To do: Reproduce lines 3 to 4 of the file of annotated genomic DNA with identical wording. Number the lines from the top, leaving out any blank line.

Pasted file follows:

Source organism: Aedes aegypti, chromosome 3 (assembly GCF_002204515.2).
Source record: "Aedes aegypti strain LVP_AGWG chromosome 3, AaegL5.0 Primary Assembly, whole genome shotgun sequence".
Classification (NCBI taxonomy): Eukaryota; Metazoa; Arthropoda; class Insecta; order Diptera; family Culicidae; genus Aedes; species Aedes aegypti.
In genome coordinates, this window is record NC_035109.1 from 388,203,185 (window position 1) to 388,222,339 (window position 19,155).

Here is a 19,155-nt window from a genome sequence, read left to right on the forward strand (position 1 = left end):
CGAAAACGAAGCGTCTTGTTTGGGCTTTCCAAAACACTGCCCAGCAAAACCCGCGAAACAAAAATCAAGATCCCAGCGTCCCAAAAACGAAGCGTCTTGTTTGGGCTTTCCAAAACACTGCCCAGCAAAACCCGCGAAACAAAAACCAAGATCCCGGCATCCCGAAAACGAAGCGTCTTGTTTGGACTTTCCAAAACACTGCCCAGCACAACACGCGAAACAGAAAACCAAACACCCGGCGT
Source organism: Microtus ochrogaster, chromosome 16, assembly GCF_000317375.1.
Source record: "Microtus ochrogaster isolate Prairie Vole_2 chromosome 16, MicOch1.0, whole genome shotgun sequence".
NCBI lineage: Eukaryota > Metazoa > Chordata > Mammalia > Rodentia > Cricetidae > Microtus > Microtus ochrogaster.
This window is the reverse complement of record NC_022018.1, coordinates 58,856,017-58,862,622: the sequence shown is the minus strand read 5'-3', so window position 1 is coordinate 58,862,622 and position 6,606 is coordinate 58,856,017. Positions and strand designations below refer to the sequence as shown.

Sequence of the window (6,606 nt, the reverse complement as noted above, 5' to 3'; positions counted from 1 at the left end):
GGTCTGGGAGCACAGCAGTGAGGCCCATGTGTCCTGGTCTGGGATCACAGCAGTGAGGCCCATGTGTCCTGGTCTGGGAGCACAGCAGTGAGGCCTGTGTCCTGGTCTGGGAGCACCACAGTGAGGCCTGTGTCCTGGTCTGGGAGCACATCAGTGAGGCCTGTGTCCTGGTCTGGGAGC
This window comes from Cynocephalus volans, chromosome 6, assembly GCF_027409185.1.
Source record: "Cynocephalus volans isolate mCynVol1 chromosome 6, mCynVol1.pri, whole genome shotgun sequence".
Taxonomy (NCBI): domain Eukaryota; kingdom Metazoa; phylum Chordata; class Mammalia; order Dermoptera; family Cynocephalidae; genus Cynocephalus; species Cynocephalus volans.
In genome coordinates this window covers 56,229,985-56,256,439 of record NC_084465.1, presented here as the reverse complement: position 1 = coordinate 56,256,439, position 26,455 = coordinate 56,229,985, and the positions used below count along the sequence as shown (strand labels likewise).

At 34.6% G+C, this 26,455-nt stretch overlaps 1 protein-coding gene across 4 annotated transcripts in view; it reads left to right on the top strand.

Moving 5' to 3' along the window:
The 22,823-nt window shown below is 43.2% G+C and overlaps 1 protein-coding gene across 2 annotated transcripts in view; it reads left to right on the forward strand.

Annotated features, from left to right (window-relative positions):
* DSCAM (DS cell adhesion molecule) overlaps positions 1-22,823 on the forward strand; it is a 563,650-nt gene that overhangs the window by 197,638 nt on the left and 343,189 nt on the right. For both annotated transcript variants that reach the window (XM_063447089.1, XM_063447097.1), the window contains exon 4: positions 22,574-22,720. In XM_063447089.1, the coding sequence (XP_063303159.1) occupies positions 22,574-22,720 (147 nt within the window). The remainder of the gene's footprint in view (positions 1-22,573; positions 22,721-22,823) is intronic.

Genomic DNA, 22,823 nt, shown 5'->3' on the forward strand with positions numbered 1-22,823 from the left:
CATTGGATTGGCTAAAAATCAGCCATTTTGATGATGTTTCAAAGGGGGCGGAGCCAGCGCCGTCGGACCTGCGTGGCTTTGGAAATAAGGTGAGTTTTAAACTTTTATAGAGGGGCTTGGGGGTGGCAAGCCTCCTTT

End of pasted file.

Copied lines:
Classification (NCBI taxonomy): Eukaryota; Metazoa; Arthropoda; class Insecta; order Diptera; family Culicidae; genus Aedes; species Aedes aegypti.
In genome coordinates, this window is record NC_035109.1 from 388,203,185 (window position 1) to 388,222,339 (window position 19,155).